The point made earlier that "Would you base important life decisions like selling your water rights or business equipment on a phone call conversation with a public servant that you didn't know? Surely you would want something in writing." The sad fact is, despite my glib reply that we should always treat the user as intelligent on some level, is that people do just that. And when it goes balls up, they hire a lawyer. Now, my reply also stated that I would hope that people wouldn't base important life decisions on a phone call or SM comment. But they do, no matter how much I hope. And I pointed out that any information given out, should have caveats. Not disclaimers, caveats. "This is my opinion" means nothing. "Please seek formal advice through the following channels before going any further" means a lot. It cannot be misinterpreted, and particularily in the SM sphere, is on the record for all to see.

But this leads me to rule three:

All communication with the public, on any level, by the APS, is a legal issue.

There is a reason we have the AG's department and the Government Solicitor. There is a reason that every Department has a Legals section. (Actually there are a few, but the point I'm making here is that there are always people who are willing to, and quite happily will, sue the Commonwealth.)

There is absolutely no point (and I bold that deliberately) in formulating any sort of Social Media use policy without first going to, or heavily involving, your Legals team. Craig made this point earlier, however in a far more user friendly and much broader way. What he is really saying (forgive me if I'm wrong here Craig) is: Risk analysis by a department, considering all legal aspects and potential for legal exposure to the department, is absolutely necessary, and a requirement, for the development of any policy around online engagement.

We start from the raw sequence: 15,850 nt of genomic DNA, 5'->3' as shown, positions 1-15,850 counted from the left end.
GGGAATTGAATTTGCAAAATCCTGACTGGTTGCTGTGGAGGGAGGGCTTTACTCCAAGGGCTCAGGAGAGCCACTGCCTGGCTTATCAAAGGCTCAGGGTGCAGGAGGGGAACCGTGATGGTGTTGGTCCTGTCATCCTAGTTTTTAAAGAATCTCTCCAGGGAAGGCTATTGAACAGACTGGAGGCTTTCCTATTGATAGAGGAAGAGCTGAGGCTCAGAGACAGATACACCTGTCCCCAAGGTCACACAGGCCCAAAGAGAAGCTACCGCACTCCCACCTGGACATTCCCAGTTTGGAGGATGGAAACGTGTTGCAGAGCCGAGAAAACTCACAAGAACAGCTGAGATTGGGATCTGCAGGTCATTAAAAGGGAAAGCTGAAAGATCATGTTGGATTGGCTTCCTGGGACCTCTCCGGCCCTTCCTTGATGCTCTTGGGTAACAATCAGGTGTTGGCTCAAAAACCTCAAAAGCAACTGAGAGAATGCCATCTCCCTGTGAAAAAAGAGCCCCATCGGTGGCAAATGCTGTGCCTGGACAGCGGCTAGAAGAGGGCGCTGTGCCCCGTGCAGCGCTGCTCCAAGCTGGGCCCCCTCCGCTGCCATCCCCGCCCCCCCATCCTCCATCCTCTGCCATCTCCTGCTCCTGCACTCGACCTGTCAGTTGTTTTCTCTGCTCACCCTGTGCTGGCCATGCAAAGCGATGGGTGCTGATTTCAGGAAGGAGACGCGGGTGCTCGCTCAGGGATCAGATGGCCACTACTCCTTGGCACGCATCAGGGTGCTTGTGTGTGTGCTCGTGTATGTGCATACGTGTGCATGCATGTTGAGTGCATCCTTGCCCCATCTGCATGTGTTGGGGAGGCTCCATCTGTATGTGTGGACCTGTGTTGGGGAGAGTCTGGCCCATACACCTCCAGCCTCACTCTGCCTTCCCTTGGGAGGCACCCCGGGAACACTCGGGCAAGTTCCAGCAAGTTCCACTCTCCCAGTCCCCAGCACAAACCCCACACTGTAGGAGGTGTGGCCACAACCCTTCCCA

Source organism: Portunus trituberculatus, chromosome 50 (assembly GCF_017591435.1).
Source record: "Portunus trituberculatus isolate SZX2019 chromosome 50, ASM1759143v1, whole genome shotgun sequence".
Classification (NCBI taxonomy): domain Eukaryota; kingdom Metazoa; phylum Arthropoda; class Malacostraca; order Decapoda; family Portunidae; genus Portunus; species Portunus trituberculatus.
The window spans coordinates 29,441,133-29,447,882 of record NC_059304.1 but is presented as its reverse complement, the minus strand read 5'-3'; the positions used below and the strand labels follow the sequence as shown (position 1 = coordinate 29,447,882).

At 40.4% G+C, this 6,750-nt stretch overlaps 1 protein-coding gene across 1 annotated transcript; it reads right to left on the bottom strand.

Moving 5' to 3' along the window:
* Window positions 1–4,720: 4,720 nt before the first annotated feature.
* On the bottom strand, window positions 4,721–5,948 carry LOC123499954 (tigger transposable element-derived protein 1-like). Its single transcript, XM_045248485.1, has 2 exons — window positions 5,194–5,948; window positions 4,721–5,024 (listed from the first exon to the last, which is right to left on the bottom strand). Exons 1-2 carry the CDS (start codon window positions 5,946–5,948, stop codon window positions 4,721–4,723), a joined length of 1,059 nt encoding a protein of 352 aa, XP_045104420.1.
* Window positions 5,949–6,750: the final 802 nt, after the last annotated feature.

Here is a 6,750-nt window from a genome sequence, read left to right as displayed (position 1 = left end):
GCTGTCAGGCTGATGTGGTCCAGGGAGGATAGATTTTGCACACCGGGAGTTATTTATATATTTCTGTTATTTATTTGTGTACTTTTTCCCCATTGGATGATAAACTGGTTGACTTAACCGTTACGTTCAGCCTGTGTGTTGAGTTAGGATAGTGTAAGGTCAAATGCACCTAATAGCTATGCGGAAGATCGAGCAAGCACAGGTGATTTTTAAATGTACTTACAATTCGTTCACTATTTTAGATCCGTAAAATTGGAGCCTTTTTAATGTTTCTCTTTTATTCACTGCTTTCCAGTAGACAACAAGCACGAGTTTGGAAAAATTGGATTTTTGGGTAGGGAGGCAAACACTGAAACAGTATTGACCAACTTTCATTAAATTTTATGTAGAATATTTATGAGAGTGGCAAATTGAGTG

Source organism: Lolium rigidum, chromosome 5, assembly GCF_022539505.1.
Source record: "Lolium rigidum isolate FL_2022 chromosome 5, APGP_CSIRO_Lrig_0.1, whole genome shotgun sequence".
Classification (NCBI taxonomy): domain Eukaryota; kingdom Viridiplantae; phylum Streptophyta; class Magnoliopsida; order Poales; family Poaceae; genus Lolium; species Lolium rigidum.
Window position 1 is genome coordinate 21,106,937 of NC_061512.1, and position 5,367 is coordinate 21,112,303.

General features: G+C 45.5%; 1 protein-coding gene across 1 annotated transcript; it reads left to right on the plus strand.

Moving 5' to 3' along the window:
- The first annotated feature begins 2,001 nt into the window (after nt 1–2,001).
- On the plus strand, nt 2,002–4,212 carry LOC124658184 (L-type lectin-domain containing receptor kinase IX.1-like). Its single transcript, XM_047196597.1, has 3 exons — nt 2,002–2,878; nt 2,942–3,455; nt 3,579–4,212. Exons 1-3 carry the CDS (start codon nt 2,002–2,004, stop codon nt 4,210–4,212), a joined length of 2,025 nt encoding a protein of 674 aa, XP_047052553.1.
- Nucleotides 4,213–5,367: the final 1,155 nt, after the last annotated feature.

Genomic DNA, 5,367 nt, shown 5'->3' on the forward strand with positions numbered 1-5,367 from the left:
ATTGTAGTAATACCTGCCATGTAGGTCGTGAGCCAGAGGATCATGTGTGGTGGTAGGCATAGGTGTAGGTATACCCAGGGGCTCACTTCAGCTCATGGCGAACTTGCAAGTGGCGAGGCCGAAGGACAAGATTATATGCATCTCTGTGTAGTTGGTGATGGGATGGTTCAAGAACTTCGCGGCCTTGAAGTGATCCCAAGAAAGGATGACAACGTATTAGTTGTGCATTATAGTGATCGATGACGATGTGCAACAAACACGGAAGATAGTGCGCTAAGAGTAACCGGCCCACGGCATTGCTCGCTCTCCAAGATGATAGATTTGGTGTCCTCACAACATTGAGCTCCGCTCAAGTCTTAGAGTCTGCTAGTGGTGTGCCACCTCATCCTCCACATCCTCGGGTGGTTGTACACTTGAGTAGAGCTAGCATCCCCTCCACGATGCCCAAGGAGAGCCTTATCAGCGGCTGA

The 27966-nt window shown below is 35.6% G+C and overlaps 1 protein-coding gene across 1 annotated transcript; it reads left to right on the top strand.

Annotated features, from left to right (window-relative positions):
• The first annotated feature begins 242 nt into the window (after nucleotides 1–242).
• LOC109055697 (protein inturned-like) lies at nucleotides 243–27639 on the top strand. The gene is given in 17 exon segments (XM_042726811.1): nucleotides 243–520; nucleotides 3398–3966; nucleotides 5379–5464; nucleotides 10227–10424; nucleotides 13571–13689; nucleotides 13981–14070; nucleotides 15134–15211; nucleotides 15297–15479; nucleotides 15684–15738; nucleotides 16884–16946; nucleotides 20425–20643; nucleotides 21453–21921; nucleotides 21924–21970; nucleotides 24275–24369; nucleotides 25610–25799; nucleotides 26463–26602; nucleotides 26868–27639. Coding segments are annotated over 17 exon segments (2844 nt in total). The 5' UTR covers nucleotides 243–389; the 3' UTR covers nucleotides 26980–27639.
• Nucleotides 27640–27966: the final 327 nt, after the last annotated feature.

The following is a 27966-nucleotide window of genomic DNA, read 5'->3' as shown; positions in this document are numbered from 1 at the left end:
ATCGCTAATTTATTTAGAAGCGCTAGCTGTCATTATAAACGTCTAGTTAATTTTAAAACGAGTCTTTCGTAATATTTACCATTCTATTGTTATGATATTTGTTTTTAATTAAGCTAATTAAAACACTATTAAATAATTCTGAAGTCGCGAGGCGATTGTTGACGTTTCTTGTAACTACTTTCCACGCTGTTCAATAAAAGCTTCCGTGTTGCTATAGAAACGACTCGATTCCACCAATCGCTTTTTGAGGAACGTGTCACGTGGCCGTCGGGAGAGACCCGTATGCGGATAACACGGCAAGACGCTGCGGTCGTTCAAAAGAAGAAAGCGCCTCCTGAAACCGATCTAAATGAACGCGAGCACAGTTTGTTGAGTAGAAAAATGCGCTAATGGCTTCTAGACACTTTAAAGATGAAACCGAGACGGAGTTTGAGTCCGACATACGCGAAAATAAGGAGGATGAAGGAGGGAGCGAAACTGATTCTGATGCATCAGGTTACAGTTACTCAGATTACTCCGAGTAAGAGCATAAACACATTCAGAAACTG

The examples of other such guidelines he gave: procurement, financial compliance, customer service, all point to this. There would be solid policy in place before any such guidelines were developed. And unless your at the SES level, or in Legals, you probably should not try to make these policies yourself. Once the policy and governance is in place, then, and only then, should guidelines be developed by those knowledgable about actual SM use and practice.

It is interesting to note that when releasing the last State of the Service report, Ms Carmel McGregor, Acting Commissioner of the Australian Public Service Commission, stated on the subject of interagency collaboration and citizen engagement that "It is promising that 26 APS agencies reported using new social media tools to support this dialogue during 2009” 26 isn't a lot given to total numbers of APS departments and agencies. And I am curious about how many of the 26 actually went ahead and did so without a solid SM policy in place.

Finally, rule four:

You are a tiny little cog in a massive machine


We've spent a lot of time here talking about what public servants at any level can do, should do, and have done, online in the SM space. About educating staff and running courses, about being supportive and encouraging engagement. And that is all very nice and good. But the harsh reality is that every individual in the APS is responsible, at the end of the day, for their own actions. There is no amount of policy, guidance, support, training or mentoring that can alter this fact. And for those of you who read the front page of the Canberra Times today - (http://www.canberratimes.com.au/news/local/news/general/take-my-job-and-forward-it-staffer/1749273.aspx) - there will always be times when bad things happen and SM is abused.